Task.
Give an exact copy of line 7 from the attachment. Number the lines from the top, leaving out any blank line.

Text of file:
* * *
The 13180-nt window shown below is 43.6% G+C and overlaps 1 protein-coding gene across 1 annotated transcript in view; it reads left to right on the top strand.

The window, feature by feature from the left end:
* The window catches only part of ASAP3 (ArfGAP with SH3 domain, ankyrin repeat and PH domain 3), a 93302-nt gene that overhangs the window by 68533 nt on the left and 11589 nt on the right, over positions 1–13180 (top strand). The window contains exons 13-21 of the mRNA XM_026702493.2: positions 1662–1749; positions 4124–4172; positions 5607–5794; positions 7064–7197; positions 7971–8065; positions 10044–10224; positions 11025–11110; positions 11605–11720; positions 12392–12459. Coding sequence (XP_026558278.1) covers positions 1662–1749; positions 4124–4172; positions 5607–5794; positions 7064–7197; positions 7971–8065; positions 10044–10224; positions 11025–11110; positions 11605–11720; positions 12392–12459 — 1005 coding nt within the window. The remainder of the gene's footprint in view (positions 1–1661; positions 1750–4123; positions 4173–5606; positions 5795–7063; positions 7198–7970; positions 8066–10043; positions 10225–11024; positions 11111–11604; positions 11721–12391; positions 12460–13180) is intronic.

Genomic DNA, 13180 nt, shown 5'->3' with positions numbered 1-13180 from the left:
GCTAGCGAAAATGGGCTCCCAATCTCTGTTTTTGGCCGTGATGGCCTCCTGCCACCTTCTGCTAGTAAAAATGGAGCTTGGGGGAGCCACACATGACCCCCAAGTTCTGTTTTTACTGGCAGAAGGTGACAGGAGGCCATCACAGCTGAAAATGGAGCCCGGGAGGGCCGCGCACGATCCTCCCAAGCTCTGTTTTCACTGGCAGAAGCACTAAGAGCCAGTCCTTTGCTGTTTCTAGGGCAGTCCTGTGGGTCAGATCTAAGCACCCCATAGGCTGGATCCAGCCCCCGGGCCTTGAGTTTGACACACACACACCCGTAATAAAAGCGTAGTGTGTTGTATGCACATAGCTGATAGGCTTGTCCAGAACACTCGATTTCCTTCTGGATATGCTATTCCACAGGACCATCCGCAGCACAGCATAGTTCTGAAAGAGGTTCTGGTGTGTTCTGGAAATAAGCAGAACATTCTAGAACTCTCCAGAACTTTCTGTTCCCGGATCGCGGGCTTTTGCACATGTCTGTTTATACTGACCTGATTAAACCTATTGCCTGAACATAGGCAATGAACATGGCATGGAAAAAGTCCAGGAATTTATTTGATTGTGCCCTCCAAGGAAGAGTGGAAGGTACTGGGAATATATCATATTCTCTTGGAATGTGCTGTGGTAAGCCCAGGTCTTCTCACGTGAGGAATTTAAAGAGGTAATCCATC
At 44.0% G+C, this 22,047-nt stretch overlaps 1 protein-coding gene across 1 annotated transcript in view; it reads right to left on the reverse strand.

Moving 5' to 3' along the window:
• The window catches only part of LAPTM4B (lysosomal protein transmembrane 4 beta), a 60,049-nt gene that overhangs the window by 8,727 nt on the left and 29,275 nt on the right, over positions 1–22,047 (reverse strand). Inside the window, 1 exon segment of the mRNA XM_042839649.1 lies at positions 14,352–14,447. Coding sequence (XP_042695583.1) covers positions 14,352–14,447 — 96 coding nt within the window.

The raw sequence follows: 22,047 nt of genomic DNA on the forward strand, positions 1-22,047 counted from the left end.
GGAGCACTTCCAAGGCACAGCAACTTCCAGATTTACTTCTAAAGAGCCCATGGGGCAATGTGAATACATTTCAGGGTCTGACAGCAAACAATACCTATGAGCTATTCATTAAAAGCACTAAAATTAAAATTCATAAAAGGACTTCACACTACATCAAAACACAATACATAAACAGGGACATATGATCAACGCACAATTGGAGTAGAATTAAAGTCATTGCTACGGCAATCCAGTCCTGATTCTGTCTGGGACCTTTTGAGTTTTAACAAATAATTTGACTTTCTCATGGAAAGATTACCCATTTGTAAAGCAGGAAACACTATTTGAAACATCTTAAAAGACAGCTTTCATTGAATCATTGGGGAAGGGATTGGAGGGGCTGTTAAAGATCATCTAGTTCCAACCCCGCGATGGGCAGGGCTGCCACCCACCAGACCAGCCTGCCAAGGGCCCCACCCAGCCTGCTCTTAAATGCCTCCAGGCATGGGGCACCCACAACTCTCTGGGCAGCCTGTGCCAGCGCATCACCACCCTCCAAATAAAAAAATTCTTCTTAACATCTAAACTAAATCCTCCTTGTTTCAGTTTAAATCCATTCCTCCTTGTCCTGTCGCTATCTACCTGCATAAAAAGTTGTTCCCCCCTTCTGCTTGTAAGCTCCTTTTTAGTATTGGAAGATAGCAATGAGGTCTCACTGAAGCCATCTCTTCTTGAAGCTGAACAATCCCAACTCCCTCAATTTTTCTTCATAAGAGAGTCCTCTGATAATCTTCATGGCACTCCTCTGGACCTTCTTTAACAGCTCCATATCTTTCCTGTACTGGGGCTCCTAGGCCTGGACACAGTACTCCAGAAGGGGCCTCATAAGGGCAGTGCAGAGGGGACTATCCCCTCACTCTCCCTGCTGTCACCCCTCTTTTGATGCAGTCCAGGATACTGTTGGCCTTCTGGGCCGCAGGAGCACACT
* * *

Moving 5' to 3' along the window: